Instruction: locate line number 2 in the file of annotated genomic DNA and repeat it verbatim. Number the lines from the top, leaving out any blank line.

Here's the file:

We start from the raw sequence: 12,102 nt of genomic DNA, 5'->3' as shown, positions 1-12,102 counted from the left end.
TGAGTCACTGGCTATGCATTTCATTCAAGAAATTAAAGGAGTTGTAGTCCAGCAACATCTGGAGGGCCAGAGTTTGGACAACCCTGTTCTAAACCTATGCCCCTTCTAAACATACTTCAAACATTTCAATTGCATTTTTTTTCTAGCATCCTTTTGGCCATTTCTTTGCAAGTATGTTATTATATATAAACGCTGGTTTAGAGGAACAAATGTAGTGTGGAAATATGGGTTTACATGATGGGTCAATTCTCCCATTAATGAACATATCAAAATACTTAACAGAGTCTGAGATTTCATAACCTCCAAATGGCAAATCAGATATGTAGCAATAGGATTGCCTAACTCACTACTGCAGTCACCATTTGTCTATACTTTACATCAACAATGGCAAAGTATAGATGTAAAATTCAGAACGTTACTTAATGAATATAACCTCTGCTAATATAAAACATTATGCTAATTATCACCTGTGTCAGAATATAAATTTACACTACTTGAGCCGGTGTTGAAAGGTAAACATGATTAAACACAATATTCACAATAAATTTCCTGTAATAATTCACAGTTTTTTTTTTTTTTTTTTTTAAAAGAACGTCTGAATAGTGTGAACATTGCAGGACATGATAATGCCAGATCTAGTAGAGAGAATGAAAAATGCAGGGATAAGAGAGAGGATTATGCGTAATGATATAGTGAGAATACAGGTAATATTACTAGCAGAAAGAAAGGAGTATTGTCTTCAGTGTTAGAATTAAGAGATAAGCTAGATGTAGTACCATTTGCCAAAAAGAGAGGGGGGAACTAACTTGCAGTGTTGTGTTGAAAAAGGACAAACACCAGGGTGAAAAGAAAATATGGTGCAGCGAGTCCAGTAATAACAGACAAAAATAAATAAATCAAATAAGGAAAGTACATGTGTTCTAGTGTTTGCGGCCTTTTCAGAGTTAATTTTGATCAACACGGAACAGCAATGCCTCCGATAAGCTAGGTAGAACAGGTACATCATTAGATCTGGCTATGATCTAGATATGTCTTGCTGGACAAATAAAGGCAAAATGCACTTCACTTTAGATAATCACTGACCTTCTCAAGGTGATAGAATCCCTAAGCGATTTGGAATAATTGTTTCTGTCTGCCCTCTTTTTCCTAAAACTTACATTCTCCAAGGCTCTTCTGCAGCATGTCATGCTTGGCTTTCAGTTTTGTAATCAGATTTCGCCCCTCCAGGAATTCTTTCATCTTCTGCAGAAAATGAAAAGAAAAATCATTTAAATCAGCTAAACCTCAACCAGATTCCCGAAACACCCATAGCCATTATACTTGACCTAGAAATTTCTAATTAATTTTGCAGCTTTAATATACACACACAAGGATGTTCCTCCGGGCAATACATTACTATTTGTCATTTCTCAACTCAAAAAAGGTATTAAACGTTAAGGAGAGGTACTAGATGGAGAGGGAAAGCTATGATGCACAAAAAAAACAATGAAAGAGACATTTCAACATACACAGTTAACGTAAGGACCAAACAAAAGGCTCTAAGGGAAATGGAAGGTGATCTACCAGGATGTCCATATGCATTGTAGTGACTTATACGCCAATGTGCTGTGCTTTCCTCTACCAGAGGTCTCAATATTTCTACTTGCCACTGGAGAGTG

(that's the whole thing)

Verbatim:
TGAGTCACTGGCTATGCATTTCATTCAAGAAATTAAAGGAGTTGTAGTCCAGCAACATCTGGAGGGCCAGAGTTTGGACAACCCTGTTCTAAACCTATGCCCCTTCTAAACATACTTCAAACATTTCAATTGCATTTTTTTTCTAGCATCCTTTTGGCCATTTCTTTGCAAGTATGTTATTATATATAAACGCTGGTTTAGAGGAACAAATGTAGTGTGGAAATATGGGTTTACATGATGGGTCAATTCTCCCATTAATGAACATATCAAAATACTTAACAGAGTCTGAGATTTCATAACCTCCAAATGGCAAATCAGATATGTAGCAATAGGATTGCCTAACTCACTACTGCAGTCACCATTTGTCTATACTTTACATCAACAATGGCAAAGTATAGATGTAAAATTCAGAACGTTACTTAATGAATATAACCTCTGCTAATATAAAACATTATGCTAATTATCACCTGTGTCAGAATATAAATTTACACTACTTGAGCCGGTGTTGAAAGGTAAACATGATTAAACACAATATTCACAATAAATTTCCTGTAATAATTCACAGTTTTTTTTTTTTTTTTTTTTAAAAGAACGTCTGAATAGTGTGAACATTGCAGGACATGATAATGCCAGATCTAGTAGAGAGAATGAAAAATGCAGGGATAAGAGAGAGGATTATGCGTAATGATATAGTGAGAATACAGGTAATATTACTAGCAGAAAGAAAGGAGTATTGTCTTCAGTGTTAGAATTAAGAGATAAGCTAGATGTAGTACCATTTGCCAAAAAGAGAGGGGGGAACTAACTTGCAGTGTTGTGTTGAAAAAGGACAAACACCAGGGTGAAAAGAAAATATGGTGCAGCGAGTCCAGTAATAACAGACAAAAATAAATAAATCAAATAAGGAAAGTACATGTGTTCTAGTGTTTGCGGCCTTTTCAGAGTTAATTTTGATCAACACGGAACAGCAATGCCTCCGATAAGCTAGGTAGAACAGGTACATCATTAGATCTGGCTATGATCTAGATATGTCTTGCTGGACAAATAAAGGCAAAATGCACTTCACTTTAGATAATCACTGACCTTCTCAAGGTGATAGAATCCCTAAGCGATTTGGAATAATTGTTTCTGTCTGCCCTCTTTTTCCTAAAACTTACATTCTCCAAGGCTCTTCTGCAGCATGTCATGCTTGGCTTTCAGTTTTGTAATCAGATTTCGCCCCTCCAGGAATTCTTTCATCTTCTGCAGAAAATGAAAAGAAAAATCATTTAAATCAGCTAAACCTCAACCAGATTCCCGAAACACCCATAGCCATTATACTTGACCTAGAAATTTCTAATTAATTTTGCAGCTTTAATATACACACACAAGGATGTTCCTCCGGGCAATACATTACTATTTGTCATTTCTCAACTCAAAAAAGGTATTAAACGTTAAGGAGAGGTACTAGATGGAGAGGGAAAGCTATGATGCACAAAAAAAACAATGAAAGAGACATTTCAACATACACAGTTAACGTAAGGACCAAACAAAAGGCTCTAAGGGAAATGGAAGGTGATCTACCAGGATGTCCATATGCATTGTAGTGACTTATACGCCAATGTGCTGTGCTTTCCTCTACCAGAGGTCTCAATATTTCTACTTGCCACTGGAGAGTG